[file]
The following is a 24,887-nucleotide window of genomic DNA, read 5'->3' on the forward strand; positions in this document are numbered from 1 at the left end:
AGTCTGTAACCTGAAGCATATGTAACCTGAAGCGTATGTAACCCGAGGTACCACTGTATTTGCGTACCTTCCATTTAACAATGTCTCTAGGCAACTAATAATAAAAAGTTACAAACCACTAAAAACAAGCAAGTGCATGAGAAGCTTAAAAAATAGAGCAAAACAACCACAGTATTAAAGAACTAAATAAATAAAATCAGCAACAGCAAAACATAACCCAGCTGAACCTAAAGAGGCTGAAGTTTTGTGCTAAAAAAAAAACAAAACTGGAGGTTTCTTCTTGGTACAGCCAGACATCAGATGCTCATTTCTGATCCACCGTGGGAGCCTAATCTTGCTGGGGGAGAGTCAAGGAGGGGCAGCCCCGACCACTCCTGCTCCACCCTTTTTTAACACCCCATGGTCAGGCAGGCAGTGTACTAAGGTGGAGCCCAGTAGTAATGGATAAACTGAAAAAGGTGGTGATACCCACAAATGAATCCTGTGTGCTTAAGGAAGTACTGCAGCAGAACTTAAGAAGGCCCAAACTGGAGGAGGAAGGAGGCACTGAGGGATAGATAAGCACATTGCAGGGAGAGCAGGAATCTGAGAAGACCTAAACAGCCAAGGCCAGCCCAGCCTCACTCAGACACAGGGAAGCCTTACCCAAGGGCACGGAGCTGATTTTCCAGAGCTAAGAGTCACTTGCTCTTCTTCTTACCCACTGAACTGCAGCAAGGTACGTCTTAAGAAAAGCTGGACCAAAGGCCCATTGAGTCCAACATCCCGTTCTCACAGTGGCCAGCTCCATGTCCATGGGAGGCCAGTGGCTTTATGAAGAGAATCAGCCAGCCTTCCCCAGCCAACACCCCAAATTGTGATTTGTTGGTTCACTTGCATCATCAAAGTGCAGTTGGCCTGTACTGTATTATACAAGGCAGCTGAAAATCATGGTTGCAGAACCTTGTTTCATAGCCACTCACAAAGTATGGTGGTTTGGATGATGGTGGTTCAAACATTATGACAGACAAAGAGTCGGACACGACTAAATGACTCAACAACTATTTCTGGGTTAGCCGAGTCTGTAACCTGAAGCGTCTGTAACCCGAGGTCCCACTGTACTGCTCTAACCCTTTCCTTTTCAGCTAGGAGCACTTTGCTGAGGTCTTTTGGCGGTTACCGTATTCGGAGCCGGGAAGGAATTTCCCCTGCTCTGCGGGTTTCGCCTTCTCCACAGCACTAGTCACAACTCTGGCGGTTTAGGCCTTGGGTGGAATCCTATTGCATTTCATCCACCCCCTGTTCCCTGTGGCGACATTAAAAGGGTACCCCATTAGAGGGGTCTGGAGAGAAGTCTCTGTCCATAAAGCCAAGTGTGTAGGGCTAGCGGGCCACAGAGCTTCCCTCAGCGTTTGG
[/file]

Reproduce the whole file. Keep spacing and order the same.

The following is a 24,887-nucleotide window of genomic DNA, read 5'->3' on the forward strand; positions in this document are numbered from 1 at the left end:
AGTCTGTAACCTGAAGCATATGTAACCTGAAGCGTATGTAACCCGAGGTACCACTGTATTTGCGTACCTTCCATTTAACAATGTCTCTAGGCAACTAATAATAAAAAGTTACAAACCACTAAAAACAAGCAAGTGCATGAGAAGCTTAAAAAATAGAGCAAAACAACCACAGTATTAAAGAACTAAATAAATAAAATCAGCAACAGCAAAACATAACCCAGCTGAACCTAAAGAGGCTGAAGTTTTGTGCTAAAAAAAAAACAAAACTGGAGGTTTCTTCTTGGTACAGCCAGACATCAGATGCTCATTTCTGATCCACCGTGGGAGCCTAATCTTGCTGGGGGAGAGTCAAGGAGGGGCAGCCCCGACCACTCCTGCTCCACCCTTTTTTAACACCCCATGGTCAGGCAGGCAGTGTACTAAGGTGGAGCCCAGTAGTAATGGATAAACTGAAAAAGGTGGTGATACCCACAAATGAATCCTGTGTGCTTAAGGAAGTACTGCAGCAGAACTTAAGAAGGCCCAAACTGGAGGAGGAAGGAGGCACTGAGGGATAGATAAGCACATTGCAGGGAGAGCAGGAATCTGAGAAGACCTAAACAGCCAAGGCCAGCCCAGCCTCACTCAGACACAGGGAAGCCTTACCCAAGGGCACGGAGCTGATTTTCCAGAGCTAAGAGTCACTTGCTCTTCTTCTTACCCACTGAACTGCAGCAAGGTACGTCTTAAGAAAAGCTGGACCAAAGGCCCATTGAGTCCAACATCCCGTTCTCACAGTGGCCAGCTCCATGTCCATGGGAGGCCAGTGGCTTTATGAAGAGAATCAGCCAGCCTTCCCCAGCCAACACCCCAAATTGTGATTTGTTGGTTCACTTGCATCATCAAAGTGCAGTTGGCCTGTACTGTATTATACAAGGCAGCTGAAAATCATGGTTGCAGAACCTTGTTTCATAGCCACTCACAAAGTATGGTGGTTTGGATGATGGTGGTTCAAACATTATGACAGACAAAGAGTCGGACACGACTAAATGACTCAACAACTATTTCTGGGTTAGCCGAGTCTGTAACCTGAAGCGTCTGTAACCCGAGGTCCCACTGTACTGCTCTAACCCTTTCCTTTTCAGCTAGGAGCACTTTGCTGAGGTCTTTTGGCGGTTACCGTATTCGGAGCCGGGAAGGAATTTCCCCTGCTCTGCGGGTTTCGCCTTCTCCACAGCACTAGTCACAACTCTGGCGGTTTAGGCCTTGGGTGGAATCCTATTGCATTTCATCCACCCCCTGTTCCCTGTGGCGACATTAAAAGGGTACCCCATTAGAGGGGTCTGGAGAGAAGTCTCTGTCCATAAAGCCAAGTGTGTAGGGCTAGCGGGCCACAGAGCTTCCCTCAGCGTTTGG